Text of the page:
Over the last twenty years it has become much easier to obtain state and local audits, but we still lack a comprehensive, free repository of these documents. With a grant from Microsoft, I have started creating such a library at http://cafrs.municipalfinance.org but this remains a work in progress.
Audit Data Locked in PDFs
Although barriers to document access have been lowered, extracting data from audited financial statements remains a serious challenge. These documents are published as PDFs, and in many cases, they are scanned and/or secured, hampering the use of text and table extraction software. This limits the utility of the data, and the ability for it to be repurposed.
To its credit, the federal government has begun to require that PDFs submitted with Single Audits are unencrypted, unlocked and contain at least 85% searchable text. State and local governments that upload audits to the Census’ Harvester system must use an online validator that enforces these restrictions.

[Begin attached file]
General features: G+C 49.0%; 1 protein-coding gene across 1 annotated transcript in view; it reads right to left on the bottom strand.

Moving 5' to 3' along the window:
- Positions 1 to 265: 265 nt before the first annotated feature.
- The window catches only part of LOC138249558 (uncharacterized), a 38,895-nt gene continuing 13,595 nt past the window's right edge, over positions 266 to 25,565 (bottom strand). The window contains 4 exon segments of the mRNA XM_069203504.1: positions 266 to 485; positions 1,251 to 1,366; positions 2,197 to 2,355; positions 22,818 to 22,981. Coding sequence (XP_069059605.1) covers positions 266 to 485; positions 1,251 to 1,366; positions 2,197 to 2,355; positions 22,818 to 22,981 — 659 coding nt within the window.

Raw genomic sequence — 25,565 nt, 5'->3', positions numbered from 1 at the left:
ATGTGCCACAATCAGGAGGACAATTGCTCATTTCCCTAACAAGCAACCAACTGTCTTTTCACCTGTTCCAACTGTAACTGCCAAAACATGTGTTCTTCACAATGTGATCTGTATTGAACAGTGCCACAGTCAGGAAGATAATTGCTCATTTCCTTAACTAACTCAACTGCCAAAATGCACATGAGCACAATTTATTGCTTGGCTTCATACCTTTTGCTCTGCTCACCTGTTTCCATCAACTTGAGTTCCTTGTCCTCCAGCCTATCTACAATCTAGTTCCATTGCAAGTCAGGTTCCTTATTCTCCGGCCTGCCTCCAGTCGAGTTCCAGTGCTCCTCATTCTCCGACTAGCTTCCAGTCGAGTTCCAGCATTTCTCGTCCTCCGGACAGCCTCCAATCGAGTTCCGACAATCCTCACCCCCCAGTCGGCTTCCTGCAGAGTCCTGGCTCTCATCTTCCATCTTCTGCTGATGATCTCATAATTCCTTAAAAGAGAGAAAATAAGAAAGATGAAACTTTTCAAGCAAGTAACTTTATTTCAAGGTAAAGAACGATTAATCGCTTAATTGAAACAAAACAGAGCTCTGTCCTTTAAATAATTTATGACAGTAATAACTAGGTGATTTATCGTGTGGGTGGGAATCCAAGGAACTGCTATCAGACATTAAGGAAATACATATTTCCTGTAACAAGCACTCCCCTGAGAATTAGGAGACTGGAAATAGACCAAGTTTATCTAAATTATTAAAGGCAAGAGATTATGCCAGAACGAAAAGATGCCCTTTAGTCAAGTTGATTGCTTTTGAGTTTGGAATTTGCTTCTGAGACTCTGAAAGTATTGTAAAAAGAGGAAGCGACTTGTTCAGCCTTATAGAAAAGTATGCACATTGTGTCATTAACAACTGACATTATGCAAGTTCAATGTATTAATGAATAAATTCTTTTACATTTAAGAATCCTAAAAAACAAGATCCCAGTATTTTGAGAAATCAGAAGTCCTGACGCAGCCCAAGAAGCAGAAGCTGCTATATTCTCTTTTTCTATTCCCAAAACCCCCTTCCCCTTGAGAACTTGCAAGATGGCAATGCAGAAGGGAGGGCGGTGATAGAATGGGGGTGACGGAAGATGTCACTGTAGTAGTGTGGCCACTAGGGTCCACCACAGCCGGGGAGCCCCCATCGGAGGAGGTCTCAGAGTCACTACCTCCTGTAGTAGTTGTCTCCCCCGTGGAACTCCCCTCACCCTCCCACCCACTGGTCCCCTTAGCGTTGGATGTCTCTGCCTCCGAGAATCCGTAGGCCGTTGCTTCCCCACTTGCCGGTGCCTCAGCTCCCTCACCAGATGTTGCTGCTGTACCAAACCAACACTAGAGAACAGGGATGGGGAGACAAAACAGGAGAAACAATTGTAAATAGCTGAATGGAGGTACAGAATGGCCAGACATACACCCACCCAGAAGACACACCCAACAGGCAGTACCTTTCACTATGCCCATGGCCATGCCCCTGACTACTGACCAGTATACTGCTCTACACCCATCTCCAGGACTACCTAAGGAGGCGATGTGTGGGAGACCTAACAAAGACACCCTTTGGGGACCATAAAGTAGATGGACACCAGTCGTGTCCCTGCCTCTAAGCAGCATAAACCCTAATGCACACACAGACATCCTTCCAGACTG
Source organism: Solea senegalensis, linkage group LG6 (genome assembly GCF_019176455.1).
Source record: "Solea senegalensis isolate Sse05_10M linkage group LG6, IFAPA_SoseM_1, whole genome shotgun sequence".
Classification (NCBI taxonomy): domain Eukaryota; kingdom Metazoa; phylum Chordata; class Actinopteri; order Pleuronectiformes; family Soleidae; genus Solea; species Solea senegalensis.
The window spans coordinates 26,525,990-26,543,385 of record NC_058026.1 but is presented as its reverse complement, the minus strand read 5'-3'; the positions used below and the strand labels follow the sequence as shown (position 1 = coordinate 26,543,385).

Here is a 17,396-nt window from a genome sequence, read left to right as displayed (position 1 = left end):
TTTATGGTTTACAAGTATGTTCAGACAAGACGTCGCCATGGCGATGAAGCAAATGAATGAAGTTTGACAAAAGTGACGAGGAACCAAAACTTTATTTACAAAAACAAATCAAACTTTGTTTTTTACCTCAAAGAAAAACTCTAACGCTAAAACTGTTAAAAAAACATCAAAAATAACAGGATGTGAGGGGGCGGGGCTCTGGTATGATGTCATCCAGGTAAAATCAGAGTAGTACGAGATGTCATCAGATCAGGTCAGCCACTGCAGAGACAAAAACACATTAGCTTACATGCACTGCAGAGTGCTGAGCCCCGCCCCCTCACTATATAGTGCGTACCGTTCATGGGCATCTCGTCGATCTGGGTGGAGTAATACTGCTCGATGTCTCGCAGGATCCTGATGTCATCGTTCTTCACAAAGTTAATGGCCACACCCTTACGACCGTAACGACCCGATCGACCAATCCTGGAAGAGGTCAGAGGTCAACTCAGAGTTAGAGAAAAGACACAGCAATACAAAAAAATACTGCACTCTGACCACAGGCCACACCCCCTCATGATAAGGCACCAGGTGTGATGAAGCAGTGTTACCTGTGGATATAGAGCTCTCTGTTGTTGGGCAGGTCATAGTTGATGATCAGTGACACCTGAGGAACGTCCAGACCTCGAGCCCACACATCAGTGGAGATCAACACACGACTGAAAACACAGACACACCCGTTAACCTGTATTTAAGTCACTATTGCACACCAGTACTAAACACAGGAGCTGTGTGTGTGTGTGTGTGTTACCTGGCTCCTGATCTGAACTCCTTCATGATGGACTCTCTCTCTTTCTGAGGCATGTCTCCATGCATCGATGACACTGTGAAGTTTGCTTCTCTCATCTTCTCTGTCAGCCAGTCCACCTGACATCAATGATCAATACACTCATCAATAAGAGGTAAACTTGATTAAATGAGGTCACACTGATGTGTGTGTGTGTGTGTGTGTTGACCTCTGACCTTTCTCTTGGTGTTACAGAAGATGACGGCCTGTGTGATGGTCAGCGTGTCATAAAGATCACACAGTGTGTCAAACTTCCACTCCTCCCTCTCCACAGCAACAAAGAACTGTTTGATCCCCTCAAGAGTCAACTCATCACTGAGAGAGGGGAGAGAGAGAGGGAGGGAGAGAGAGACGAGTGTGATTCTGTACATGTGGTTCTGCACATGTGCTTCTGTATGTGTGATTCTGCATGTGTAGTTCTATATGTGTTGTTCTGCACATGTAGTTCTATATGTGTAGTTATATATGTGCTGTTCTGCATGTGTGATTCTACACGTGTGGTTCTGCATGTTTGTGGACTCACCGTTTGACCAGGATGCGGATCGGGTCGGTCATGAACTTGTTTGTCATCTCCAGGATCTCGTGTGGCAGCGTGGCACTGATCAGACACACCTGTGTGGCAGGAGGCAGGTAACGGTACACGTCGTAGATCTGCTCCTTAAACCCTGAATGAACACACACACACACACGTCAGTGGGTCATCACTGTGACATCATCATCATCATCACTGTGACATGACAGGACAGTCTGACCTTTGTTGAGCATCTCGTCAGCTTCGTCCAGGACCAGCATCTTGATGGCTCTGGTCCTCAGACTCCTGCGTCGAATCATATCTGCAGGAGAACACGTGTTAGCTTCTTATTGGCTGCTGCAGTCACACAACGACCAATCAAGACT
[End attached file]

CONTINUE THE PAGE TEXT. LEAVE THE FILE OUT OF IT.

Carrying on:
While searchable, unlocked PDFs are an improvement, a far better alternative is to migrate audited financial statements to a machine-readable format. This transition occurred many years ago for corporate financial reports in the US and for municipal disclosures in Spain.
Both the Spanish government and the US Securities and Exchange Commission embraced eXtensible Business Reporting Language (XBRL), which is an application of XML to financial reporting. Applying XBRL to a new category of financial statements – such as those published by state and local governments – requires the development of a taxonomy, a standard vocabulary of terms that can be used to tag financial statement items. Proper use of a taxonomy ensures comparability across financial statements. Taxonomies can also include validations which allow filings to be checked for internal consistency before being posted on the internet.